UMN doctors, veterinarians take on antibiotic resistance

A new group is working on gathering data on how antibiotics are used in Minnesota.

by Olivia Johnson

To help staunch the growing concern over resistant diseases, the Minnesota Department of Health launched the Minnesota One Health Antibiotic Stewardship Collaborative, which began work in December.

Two million people in the United States each year contract diseases resistant to antibiotics, according to the Centers for Disease Control and Prevention.

The initiative brings together medical professionals and the agriculture industry to gather data on how antibiotics in Minnesota are used, information that can be hard to track in animals.

Amanda Beaudoin, the collaborative’s director and a former employee at the CDC, said the idea for the group came from state agricultural organizations and MDH, who noticed a gap between groups working to develop a way to use antibiotics responsibly.

The groups are working on a five-year plan and are made up of volunteers from the state, the University of Minnesota, veterinarians, doctors or representatives from agricultural companies.

The plan will be carried out by four workgroups with specific goals, like public engagement, animal stewardship, human antibiotic stewardship and the environmental impacts of antibiotics.

Susan Kline, a professor in the medical school, is the physician leader for the antimicrobial stewardship team at the University and was invited to join the collaborative last year.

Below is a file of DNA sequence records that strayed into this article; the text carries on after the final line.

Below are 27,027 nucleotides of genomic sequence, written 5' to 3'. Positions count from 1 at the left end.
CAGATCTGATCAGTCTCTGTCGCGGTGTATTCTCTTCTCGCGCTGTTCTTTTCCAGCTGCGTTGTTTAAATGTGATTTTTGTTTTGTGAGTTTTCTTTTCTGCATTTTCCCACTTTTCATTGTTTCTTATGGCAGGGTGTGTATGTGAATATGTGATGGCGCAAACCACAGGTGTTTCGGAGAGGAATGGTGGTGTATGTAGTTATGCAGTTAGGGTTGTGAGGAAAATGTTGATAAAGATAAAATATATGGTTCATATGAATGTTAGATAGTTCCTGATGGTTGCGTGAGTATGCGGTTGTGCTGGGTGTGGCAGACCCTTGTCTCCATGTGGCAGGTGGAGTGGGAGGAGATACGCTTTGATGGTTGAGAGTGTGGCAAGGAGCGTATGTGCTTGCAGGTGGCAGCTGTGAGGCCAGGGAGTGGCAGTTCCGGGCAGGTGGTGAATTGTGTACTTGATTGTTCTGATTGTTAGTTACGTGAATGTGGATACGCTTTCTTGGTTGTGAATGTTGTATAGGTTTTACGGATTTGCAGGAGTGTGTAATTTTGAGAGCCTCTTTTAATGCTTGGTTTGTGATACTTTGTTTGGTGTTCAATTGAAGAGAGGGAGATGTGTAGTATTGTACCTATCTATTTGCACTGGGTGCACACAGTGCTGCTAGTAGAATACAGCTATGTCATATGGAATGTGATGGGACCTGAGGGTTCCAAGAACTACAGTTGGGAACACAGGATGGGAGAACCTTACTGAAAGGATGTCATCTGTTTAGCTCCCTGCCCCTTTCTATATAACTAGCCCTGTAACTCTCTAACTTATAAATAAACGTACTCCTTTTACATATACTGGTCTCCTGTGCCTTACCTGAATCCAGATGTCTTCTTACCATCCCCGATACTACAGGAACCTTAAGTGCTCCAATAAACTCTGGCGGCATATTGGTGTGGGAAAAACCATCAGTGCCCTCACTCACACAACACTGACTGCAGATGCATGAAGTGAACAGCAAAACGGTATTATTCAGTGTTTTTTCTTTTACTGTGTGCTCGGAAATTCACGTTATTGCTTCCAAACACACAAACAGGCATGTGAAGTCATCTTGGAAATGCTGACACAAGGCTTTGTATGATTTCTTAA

In animal health, she said bigger steps are being taken to limit antibiotic use for treating infections.

“It’s not just use in humans,” Kline said. “If you really want to make an impact, you have to look at the total picture.”

Jennifer Granick, assistant professor of veterinary clinical science at the University, focuses on small animal internal medicine and teaches classes on infectious diseases in cats and dogs.

As a veterinarian, she said she often sees antibiotic resistant diseases in animals referred to the University’s animal clinic. For those cases, she said she prescribes medications that come with intense side effects that wouldn’t be necessary with nonresistant diseases.

The group is gathering data, specifically in antibiotic use for animals, to allow for overall analysis of what medications are being used and how, she said.

“That’s a really big challenge in veterinary medicine,” she said.

Unlike human medicine, she said, there aren’t regulations to track antibiotic use, and if a veterinarian does try to track data, it can be costly and time-consuming.

Granick added that this change has to take place on a global level, which is what the collaborative is about.

“It’s those people who are committed to work on this who will … make sure that the activities and goals set out in the strategic plan are met,” Beaudoin said. “We know that everyone has problems in how they use antibiotics, and everyone can improve.”

Another focus for the collaborative is engaging with the public, she said, adding that everyone has a role when it comes to proper use of antibiotics.

The group also wants to act as a resource for caregivers and food producers who want to responsibly use antibiotics and adhere to new regulations from the FDA, she said.

“I think it’s a very important issue for us as a state,” Kline said. “We’re seeing emerging resistance to frequently used antibiotics.”

When a patient contracts a disease that is resistant to antibiotics, doctors have fewer tools to combat those diseases, Kline said.

“We’d like to limit that as much as possible,” she said.

Antimicrobial drugs are prescribed 25 to 50 percent more often than needed for humans, Kline said.

“We’ve got some big problems and we need some questions answered,” she said. “The more you use antibiotics, the more likely we are to see resistance emerge. That’s the history of antibiotics since day one.”